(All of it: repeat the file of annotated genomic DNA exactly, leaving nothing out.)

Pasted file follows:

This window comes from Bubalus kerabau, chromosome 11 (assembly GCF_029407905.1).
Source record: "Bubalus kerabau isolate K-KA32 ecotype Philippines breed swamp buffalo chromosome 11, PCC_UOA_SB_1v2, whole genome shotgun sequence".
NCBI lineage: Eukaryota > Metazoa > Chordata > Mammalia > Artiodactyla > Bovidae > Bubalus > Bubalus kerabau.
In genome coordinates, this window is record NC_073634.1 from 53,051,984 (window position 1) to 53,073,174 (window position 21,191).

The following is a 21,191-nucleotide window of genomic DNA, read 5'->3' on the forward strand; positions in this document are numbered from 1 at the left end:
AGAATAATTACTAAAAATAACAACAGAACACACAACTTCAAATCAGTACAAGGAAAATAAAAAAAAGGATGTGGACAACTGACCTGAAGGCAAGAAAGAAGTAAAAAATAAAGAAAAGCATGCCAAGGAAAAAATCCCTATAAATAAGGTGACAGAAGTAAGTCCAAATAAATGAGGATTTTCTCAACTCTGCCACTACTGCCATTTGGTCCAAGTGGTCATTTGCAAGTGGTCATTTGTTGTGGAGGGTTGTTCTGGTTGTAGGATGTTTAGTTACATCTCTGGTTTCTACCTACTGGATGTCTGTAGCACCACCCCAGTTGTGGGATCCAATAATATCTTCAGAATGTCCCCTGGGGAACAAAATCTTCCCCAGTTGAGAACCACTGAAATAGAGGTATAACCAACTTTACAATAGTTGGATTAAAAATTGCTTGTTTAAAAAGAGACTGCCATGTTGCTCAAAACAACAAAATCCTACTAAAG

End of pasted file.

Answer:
This window comes from Bubalus kerabau, chromosome 11 (assembly GCF_029407905.1).
Source record: "Bubalus kerabau isolate K-KA32 ecotype Philippines breed swamp buffalo chromosome 11, PCC_UOA_SB_1v2, whole genome shotgun sequence".
NCBI lineage: Eukaryota > Metazoa > Chordata > Mammalia > Artiodactyla > Bovidae > Bubalus > Bubalus kerabau.
In genome coordinates, this window is record NC_073634.1 from 53,051,984 (window position 1) to 53,073,174 (window position 21,191).

The following is a 21,191-nucleotide window of genomic DNA, read 5'->3' on the forward strand; positions in this document are numbered from 1 at the left end:
AGAATAATTACTAAAAATAACAACAGAACACACAACTTCAAATCAGTACAAGGAAAATAAAAAAAAGGATGTGGACAACTGACCTGAAGGCAAGAAAGAAGTAAAAAATAAAGAAAAGCATGCCAAGGAAAAAATCCCTATAAATAAGGTGACAGAAGTAAGTCCAAATAAATGAGGATTTTCTCAACTCTGCCACTACTGCCATTTGGTCCAAGTGGTCATTTGCAAGTGGTCATTTGTTGTGGAGGGTTGTTCTGGTTGTAGGATGTTTAGTTACATCTCTGGTTTCTACCTACTGGATGTCTGTAGCACCACCCCAGTTGTGGGATCCAATAATATCTTCAGAATGTCCCCTGGGGAACAAAATCTTCCCCAGTTGAGAACCACTGAAATAGAGGTATAACCAACTTTACAATAGTTGGATTAAAAATTGCTTGTTTAAAAAGAGACTGCCATGTTGCTCAAAACAACAAAATCCTACTAAAG